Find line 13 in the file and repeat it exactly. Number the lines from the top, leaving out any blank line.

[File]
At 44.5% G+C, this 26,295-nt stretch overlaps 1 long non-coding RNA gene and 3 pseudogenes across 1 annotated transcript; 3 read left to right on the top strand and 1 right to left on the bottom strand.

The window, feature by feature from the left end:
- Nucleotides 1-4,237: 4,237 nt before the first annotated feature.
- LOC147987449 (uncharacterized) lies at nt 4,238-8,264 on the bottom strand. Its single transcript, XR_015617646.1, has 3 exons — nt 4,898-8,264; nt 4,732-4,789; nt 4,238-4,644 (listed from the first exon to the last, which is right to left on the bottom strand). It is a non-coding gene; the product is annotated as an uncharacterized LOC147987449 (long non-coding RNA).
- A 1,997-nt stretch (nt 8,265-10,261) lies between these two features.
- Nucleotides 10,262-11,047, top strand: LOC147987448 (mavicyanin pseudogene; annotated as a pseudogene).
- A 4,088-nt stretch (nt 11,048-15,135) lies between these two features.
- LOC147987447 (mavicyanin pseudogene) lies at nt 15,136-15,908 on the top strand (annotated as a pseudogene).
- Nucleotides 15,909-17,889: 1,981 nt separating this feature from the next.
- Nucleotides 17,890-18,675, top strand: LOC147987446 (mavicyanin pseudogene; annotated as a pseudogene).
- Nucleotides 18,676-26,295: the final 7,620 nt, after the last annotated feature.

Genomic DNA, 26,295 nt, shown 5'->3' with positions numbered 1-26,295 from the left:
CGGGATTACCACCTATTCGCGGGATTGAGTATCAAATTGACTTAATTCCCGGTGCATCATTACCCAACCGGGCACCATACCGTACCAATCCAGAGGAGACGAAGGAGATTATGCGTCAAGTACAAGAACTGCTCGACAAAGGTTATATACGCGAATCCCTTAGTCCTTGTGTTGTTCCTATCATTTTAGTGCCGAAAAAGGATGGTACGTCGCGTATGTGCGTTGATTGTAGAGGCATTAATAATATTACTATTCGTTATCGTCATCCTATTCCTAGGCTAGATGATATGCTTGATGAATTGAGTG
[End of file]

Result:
CGGGATTACCACCTATTCGCGGGATTGAGTATCAAATTGACTTAATTCCCGGTGCATCATTACCCAACCGGGCACCATACCGTACCAATCCAGAGGAGACGAAGGAGATTATGCGTCAAGTACAAGAACTGCTCGACAAAGGTTATATACGCGAATCCCTTAGTCCTTGTGTTGTTCCTATCATTTTAGTGCCGAAAAAGGATGGTACGTCGCGTATGTGCGTTGATTGTAGAGGCATTAATAATATTACTATTCGTTATCGTCATCCTATTCCTAGGCTAGATGATATGCTTGATGAATTGAGTG